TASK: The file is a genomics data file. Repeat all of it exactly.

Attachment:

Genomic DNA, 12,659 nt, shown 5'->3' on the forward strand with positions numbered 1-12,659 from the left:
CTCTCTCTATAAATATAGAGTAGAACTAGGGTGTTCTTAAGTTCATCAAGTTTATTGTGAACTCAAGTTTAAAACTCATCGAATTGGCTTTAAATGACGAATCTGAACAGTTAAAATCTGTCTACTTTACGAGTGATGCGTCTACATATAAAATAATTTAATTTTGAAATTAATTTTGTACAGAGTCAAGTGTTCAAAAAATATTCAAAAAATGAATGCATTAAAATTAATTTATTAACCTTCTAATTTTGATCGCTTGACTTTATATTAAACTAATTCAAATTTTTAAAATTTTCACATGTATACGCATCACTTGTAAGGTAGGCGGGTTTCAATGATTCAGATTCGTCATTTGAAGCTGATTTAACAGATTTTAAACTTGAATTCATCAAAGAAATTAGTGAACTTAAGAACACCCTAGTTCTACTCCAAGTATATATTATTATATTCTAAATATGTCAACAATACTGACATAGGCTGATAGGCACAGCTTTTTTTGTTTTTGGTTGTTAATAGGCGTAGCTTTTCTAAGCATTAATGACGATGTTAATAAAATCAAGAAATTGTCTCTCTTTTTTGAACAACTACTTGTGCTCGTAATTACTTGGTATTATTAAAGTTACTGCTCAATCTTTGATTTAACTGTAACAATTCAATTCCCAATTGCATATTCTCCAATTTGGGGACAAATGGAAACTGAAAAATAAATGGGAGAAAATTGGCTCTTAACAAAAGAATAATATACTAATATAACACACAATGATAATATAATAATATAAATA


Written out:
Genomic DNA, 12,659 nt, shown 5'->3' on the forward strand with positions numbered 1-12,659 from the left:
CTCTCTCTATAAATATAGAGTAGAACTAGGGTGTTCTTAAGTTCATCAAGTTTATTGTGAACTCAAGTTTAAAACTCATCGAATTGGCTTTAAATGACGAATCTGAACAGTTAAAATCTGTCTACTTTACGAGTGATGCGTCTACATATAAAATAATTTAATTTTGAAATTAATTTTGTACAGAGTCAAGTGTTCAAAAAATATTCAAAAAATGAATGCATTAAAATTAATTTATTAACCTTCTAATTTTGATCGCTTGACTTTATATTAAACTAATTCAAATTTTTAAAATTTTCACATGTATACGCATCACTTGTAAGGTAGGCGGGTTTCAATGATTCAGATTCGTCATTTGAAGCTGATTTAACAGATTTTAAACTTGAATTCATCAAAGAAATTAGTGAACTTAAGAACACCCTAGTTCTACTCCAAGTATATATTATTATATTCTAAATATGTCAACAATACTGACATAGGCTGATAGGCACAGCTTTTTTTGTTTTTGGTTGTTAATAGGCGTAGCTTTTCTAAGCATTAATGACGATGTTAATAAAATCAAGAAATTGTCTCTCTTTTTTGAACAACTACTTGTGCTCGTAATTACTTGGTATTATTAAAGTTACTGCTCAATCTTTGATTTAACTGTAACAATTCAATTCCCAATTGCATATTCTCCAATTTGGGGACAAATGGAAACTGAAAAATAAATGGGAGAAAATTGGCTCTTAACAAAAGAATAATATACTAATATAACACACAATGATAATATAATAATATAAATA